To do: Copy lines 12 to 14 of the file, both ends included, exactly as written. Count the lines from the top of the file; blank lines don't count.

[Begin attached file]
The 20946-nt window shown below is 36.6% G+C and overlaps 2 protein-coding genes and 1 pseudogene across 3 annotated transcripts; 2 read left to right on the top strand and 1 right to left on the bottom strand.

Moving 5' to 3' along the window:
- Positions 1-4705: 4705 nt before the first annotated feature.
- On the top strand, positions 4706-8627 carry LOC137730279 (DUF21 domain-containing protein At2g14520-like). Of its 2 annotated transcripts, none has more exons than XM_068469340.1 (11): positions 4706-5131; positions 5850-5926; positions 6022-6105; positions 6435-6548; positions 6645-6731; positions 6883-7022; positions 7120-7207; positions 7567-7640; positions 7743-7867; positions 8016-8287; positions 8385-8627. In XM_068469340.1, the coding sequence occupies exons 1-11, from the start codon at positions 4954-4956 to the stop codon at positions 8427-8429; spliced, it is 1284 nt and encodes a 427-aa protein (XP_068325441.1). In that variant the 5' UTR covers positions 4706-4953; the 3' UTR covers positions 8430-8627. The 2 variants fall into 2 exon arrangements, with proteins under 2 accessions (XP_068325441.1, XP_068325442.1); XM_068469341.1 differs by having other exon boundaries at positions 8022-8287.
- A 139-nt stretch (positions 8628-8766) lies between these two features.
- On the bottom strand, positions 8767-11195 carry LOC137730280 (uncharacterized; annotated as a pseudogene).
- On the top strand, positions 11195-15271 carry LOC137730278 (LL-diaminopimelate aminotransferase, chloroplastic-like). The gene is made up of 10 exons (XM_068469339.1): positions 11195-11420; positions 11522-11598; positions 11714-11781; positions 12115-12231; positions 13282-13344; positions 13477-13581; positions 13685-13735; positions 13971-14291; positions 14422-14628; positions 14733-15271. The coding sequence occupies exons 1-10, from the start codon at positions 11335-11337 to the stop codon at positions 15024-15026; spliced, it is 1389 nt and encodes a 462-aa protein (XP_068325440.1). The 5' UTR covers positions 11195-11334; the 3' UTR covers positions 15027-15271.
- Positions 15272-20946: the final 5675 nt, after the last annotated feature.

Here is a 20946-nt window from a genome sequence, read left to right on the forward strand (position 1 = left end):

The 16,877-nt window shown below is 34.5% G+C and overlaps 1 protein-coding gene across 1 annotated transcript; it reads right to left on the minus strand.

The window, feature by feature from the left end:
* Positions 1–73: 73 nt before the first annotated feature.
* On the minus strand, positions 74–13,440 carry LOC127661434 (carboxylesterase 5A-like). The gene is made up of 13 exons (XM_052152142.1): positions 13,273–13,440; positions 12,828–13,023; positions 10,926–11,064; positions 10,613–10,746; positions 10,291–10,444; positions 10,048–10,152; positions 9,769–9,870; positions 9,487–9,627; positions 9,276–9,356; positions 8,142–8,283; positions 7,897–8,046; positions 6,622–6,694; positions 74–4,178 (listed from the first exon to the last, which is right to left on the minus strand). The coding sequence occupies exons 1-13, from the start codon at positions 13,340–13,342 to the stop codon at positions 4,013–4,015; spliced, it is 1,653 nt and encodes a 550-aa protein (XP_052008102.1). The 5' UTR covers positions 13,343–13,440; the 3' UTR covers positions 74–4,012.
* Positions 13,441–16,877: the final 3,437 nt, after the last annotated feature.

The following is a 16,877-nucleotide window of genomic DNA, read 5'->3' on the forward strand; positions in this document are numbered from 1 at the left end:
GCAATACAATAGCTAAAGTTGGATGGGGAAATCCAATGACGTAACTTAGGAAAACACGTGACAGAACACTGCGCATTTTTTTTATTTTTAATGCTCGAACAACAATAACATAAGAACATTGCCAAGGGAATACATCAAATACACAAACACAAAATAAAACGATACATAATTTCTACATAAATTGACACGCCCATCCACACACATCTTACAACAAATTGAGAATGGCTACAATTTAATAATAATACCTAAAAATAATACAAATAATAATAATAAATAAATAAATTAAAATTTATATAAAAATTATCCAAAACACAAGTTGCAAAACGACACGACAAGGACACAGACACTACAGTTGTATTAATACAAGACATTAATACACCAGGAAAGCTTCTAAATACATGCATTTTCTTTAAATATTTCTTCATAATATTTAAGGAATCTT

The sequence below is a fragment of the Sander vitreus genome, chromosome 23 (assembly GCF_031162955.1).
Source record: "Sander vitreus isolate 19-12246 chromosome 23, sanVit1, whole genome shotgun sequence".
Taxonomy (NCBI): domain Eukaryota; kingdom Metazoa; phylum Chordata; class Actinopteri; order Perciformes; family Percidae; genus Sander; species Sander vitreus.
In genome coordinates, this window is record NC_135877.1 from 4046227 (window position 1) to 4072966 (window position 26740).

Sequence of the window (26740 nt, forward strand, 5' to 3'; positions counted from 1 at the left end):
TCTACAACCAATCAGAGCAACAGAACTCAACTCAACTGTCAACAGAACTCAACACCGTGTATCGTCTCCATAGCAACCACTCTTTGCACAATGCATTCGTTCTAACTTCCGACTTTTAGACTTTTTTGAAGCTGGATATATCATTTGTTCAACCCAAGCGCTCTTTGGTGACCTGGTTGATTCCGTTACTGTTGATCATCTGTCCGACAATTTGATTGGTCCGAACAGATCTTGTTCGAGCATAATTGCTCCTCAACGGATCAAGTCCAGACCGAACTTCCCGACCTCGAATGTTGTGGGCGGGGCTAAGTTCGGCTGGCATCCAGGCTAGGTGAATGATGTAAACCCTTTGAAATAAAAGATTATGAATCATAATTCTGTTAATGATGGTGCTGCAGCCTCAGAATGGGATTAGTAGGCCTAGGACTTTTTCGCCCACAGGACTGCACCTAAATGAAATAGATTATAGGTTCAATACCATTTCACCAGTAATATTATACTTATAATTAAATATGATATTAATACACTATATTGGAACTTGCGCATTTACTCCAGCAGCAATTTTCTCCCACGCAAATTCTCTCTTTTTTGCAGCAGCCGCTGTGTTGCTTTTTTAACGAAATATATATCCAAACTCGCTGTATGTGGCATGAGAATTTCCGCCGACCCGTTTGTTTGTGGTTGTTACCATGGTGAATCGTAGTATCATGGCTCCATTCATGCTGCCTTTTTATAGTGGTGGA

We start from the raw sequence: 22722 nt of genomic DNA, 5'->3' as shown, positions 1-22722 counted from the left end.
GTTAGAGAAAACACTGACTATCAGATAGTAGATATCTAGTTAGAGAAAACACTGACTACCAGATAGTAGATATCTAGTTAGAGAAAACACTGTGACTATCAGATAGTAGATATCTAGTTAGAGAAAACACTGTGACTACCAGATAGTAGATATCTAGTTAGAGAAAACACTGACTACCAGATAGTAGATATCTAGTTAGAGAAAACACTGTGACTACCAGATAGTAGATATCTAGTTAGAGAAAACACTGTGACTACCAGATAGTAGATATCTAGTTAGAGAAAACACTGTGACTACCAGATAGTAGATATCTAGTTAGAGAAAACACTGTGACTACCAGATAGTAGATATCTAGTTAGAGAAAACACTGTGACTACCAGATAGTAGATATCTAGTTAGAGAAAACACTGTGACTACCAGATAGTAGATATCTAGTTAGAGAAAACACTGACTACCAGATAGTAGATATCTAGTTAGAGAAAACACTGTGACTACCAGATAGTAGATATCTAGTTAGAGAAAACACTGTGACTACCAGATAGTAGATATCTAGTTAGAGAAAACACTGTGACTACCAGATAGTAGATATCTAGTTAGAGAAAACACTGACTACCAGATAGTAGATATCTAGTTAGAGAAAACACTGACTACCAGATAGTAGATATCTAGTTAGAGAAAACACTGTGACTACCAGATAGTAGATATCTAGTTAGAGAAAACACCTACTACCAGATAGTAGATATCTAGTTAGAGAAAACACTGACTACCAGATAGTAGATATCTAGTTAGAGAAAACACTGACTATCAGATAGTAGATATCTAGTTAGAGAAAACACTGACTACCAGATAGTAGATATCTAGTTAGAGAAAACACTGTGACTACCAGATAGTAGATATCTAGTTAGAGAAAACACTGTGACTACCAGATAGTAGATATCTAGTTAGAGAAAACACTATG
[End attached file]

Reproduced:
* Positions 1–73: 73 nt before the first annotated feature.
* On the minus strand, positions 74–13,440 carry LOC127661434 (carboxylesterase 5A-like). The gene is made up of 13 exons (XM_052152142.1): positions 13,273–13,440; positions 12,828–13,023; positions 10,926–11,064; positions 10,613–10,746; positions 10,291–10,444; positions 10,048–10,152; positions 9,769–9,870; positions 9,487–9,627; positions 9,276–9,356; positions 8,142–8,283; positions 7,897–8,046; positions 6,622–6,694; positions 74–4,178 (listed from the first exon to the last, which is right to left on the minus strand). The coding sequence occupies exons 1-13, from the start codon at positions 13,340–13,342 to the stop codon at positions 4,013–4,015; spliced, it is 1,653 nt and encodes a 550-aa protein (XP_052008102.1). The 5' UTR covers positions 13,343–13,440; the 3' UTR covers positions 74–4,012.
* Positions 13,441–16,877: the final 3,437 nt, after the last annotated feature.